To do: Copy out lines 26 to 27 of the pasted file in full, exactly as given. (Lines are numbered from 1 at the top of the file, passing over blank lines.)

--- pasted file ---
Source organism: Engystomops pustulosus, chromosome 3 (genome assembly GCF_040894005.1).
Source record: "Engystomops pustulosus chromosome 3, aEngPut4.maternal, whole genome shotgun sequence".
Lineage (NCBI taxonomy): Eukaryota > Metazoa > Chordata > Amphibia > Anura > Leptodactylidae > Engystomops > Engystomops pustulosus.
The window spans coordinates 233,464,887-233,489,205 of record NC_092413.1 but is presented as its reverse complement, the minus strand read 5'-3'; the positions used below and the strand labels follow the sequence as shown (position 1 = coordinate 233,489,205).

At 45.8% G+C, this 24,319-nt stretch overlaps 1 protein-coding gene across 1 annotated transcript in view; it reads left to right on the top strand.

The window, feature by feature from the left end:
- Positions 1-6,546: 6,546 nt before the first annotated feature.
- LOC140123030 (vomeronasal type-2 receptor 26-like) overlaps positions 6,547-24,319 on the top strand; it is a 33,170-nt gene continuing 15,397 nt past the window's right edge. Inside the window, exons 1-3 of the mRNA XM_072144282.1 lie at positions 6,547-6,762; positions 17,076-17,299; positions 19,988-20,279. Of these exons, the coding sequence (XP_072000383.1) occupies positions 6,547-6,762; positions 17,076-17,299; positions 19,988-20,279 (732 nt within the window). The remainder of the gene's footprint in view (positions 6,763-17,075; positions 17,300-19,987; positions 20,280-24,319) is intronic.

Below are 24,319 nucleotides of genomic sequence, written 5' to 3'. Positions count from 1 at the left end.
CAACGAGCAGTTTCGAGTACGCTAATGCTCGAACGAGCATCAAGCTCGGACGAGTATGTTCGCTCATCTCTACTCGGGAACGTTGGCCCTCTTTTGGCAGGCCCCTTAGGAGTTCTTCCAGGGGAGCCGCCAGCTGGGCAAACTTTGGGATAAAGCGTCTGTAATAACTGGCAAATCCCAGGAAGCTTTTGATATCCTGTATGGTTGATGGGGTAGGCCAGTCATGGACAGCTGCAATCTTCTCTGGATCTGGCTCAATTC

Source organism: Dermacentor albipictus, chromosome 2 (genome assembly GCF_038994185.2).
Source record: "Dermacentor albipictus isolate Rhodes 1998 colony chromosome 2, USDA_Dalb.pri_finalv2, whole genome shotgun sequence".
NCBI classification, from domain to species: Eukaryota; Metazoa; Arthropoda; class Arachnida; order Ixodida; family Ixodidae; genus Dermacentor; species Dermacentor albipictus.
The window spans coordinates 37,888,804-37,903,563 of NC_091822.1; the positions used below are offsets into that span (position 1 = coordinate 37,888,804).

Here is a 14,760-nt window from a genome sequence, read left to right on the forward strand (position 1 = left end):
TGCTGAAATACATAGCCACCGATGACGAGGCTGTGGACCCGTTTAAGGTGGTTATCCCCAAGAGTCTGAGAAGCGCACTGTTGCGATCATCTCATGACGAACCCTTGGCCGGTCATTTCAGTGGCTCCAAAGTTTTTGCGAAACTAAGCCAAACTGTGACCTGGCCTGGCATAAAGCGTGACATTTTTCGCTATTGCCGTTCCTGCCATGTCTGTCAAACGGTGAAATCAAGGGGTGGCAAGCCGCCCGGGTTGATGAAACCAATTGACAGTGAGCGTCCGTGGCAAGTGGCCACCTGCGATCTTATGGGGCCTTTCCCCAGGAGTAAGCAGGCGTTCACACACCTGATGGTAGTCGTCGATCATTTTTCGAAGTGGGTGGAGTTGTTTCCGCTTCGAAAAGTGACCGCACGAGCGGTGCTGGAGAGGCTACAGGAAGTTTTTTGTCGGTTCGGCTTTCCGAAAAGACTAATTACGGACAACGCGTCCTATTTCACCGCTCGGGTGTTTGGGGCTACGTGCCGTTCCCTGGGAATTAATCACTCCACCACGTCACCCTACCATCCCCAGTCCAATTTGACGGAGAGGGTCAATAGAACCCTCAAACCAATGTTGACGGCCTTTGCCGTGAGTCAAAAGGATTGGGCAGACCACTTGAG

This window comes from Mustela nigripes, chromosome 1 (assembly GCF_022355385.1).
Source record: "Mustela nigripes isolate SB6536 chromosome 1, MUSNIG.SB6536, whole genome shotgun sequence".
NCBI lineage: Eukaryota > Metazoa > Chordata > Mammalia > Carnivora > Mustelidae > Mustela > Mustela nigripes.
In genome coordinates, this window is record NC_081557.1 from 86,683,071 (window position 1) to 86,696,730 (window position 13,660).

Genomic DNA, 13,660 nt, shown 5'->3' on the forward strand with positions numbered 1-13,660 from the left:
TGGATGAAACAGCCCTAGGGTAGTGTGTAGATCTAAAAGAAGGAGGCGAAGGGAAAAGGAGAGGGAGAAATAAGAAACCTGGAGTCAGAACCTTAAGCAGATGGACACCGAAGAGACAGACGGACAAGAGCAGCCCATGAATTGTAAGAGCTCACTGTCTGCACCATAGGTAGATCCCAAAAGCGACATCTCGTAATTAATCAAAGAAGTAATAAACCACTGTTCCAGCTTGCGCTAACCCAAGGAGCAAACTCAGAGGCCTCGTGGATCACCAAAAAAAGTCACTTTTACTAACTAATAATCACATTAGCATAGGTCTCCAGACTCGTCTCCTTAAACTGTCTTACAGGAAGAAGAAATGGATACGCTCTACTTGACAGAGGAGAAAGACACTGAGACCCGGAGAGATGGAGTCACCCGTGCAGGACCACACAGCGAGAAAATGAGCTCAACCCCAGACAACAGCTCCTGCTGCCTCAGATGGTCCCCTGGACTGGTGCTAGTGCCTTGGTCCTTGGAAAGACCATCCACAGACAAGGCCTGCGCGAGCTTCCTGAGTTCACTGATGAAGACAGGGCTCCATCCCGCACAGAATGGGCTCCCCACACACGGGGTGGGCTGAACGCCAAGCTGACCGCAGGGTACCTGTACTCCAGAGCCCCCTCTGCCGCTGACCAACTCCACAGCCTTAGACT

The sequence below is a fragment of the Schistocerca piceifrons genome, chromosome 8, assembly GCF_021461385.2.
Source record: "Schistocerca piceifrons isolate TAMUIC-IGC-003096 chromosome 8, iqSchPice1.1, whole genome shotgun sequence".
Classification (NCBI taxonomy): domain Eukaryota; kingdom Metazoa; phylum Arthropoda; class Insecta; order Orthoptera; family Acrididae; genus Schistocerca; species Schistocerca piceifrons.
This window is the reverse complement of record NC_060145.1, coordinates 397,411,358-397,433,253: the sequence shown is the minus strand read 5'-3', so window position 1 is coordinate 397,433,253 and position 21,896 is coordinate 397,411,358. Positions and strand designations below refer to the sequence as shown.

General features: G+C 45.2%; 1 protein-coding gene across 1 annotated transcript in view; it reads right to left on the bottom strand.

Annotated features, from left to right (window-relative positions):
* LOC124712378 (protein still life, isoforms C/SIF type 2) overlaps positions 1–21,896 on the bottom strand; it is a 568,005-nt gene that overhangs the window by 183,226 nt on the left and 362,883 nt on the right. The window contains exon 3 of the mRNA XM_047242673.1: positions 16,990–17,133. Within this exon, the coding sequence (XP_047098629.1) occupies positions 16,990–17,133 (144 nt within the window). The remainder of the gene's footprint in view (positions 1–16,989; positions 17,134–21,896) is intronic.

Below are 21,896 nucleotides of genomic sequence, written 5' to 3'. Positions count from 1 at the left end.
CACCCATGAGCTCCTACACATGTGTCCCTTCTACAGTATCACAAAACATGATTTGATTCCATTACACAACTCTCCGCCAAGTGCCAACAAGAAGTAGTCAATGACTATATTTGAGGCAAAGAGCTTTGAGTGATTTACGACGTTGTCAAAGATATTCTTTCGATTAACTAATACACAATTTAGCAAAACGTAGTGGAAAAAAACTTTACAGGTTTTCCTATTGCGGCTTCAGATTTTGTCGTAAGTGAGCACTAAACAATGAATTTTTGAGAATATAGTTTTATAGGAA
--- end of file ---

This window is the reverse complement of record NC_060145.1, coordinates 397,411,358-397,433,253: the sequence shown is the minus strand read 5'-3', so window position 1 is coordinate 397,433,253 and position 21,896 is coordinate 397,411,358. Positions and strand designations below refer to the sequence as shown.

General features: G+C 45.2%; 1 protein-coding gene across 1 annotated transcript in view; it reads right to left on the bottom strand.